Experimental Drug Shows 'Modest' Benefit in Slowing Advanced Breast Cancer
SATURDAY, June 2, 2018 (HealthDay News) -- A new and highly targeted drug slowed the growth of advanced breast cancers by about an average of two months, researchers report.
"The findings in this study show a modest benefit to a subgroup of women with estrogen receptor-positive tumors," said Dr. Stephanie Bernik, a breast cancer specialist who wasn't involved in the research.
Estrogen receptor-positive tumors are a common subtype of breast cancer that grow in the presence of estrogen. The experimental drug used in the new study, called taselisib, targets a gene called PIK3CA that's tied to cancer growth.
"About 40 percent of all patients with advanced breast cancer estrogen receptor-positive have PIK3CA mutations, which means they could benefit from taselisib," explained study author Dr. Jose Baselga. He's physician-in-chief at Memorial Sloan Kettering Cancer Center in New York City.
"Our findings are proof that targeting this pathway in breast cancer is effective. However, the benefit to patients was more modest than we had hoped for, and there is a risk of considerable side effects with the addition of taselisib," Baselga said in a news release from the American Society of Clinical Oncology (ASCO).
As the researchers explained, taselisib has already proven beneficial for people fighting head-and-neck cancers or certain gynecological tumors. Would it do the same for hormone-sensitive breast cancers?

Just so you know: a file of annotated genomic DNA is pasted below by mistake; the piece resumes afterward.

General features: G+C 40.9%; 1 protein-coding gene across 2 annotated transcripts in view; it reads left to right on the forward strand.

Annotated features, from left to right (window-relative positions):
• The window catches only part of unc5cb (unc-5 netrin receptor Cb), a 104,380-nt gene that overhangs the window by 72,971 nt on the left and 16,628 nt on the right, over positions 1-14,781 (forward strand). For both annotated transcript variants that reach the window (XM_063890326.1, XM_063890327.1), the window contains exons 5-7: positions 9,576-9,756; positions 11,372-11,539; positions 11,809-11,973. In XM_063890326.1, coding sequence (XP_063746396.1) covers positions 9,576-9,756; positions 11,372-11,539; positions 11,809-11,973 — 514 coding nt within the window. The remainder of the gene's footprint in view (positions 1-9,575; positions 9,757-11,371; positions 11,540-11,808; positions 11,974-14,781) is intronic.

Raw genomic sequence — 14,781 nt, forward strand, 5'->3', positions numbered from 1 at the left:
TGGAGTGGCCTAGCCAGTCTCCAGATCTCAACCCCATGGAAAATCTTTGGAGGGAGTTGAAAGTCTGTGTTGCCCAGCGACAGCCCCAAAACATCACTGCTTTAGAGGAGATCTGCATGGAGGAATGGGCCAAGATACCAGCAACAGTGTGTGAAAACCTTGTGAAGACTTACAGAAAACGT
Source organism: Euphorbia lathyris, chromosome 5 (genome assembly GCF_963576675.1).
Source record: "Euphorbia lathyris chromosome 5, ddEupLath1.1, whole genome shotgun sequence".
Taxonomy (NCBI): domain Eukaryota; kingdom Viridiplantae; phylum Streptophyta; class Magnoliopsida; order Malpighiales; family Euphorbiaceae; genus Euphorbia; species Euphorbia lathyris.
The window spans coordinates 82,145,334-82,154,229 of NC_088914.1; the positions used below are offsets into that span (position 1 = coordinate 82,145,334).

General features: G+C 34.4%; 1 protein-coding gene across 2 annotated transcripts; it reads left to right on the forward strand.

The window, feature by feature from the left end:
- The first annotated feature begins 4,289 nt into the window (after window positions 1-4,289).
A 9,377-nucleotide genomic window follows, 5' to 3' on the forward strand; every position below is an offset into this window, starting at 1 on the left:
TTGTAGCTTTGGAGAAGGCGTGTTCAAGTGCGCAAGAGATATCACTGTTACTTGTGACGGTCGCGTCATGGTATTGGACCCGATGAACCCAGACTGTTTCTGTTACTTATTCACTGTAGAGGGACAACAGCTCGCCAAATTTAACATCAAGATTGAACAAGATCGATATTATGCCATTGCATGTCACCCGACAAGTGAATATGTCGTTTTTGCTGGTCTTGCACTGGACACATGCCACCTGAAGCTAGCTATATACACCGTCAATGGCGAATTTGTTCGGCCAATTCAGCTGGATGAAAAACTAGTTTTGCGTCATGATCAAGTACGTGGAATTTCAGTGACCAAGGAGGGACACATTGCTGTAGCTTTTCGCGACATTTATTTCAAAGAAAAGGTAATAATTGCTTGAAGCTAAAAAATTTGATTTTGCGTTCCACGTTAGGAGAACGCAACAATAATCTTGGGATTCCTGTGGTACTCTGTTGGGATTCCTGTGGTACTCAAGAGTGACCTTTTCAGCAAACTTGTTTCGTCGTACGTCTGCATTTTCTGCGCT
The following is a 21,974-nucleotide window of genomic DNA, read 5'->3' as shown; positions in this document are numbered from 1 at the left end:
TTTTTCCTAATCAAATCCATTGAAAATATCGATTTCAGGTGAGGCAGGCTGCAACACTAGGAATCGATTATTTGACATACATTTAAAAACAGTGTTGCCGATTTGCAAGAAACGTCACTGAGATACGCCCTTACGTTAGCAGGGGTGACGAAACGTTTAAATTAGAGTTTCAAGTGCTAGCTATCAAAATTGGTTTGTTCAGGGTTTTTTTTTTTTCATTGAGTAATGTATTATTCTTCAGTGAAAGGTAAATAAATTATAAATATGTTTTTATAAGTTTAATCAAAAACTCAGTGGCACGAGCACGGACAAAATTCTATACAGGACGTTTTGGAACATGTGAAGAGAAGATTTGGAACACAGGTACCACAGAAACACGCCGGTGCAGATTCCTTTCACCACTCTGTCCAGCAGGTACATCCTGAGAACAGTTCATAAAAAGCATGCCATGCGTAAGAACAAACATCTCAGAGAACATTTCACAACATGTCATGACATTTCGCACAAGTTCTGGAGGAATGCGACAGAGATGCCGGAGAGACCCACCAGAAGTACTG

To find out, Baselga's group worked with 516 women with either locally advanced or metastatic estrogen receptor-positive breast cancers. About two-thirds of the women received taselisib and a standard chemotherapy drug, fulvestrant, while the remaining third received fulvestrant and a placebo.
Women on the drug combo regimen had 30 percent lower odds of their cancer worsening, compared with those who got standard chemo alone, the study found. Women who got taselisib typically went an average of 7.4 months without signs that their cancer was worsening, compared to 5.4 months without the drug -- a two-month difference.
Tumor shrinkage was much more evident in women taking taselisib (28 percent of patients) versus those on fulvestrant alone (12 percent), the findings showed.
However, there was a downside: While 17 percent of women taking taselisib had to quit their treatment because of side effects, that was true for just 2 percent of those who weren't taking the medicine, the investigators found.
Still, Bernik said the study offers breast cancer patients some hope.
"Although tumor growth was only suppressed by two months, this medication opens the door to further investigation with drugs that target cancers with the PIK3CA gene mutation," she said.
"One would hope that because we know targeting this gene decreases tumor growth, perhaps combining it with various other drugs might make it more effective, and also direct research to developing other drugs that work in a similar fashion," Bernik reasoned.
Dr. Alice Police directs breast surgery at Northwell Health Cancer Institute in Sleepy Hollow, N.Y. She called targeted therapies like taselisib "a wonderful new field that looks for medications that keep cancer cells from growing while protecting normal tissue."
Still, "this drug was a little disappointing to the researchers in that its benefit was not as great as they had hoped, and the drug was more toxic than they had hoped," Police said.
The findings were scheduled for presentation on Saturday at ASCO's annual meeting, in Chicago. Because the new study was presented at a medical meeting, its findings should be considered preliminary until published in a peer-reviewed journal.
There's more about breast cancer treatments at the American Cancer Society.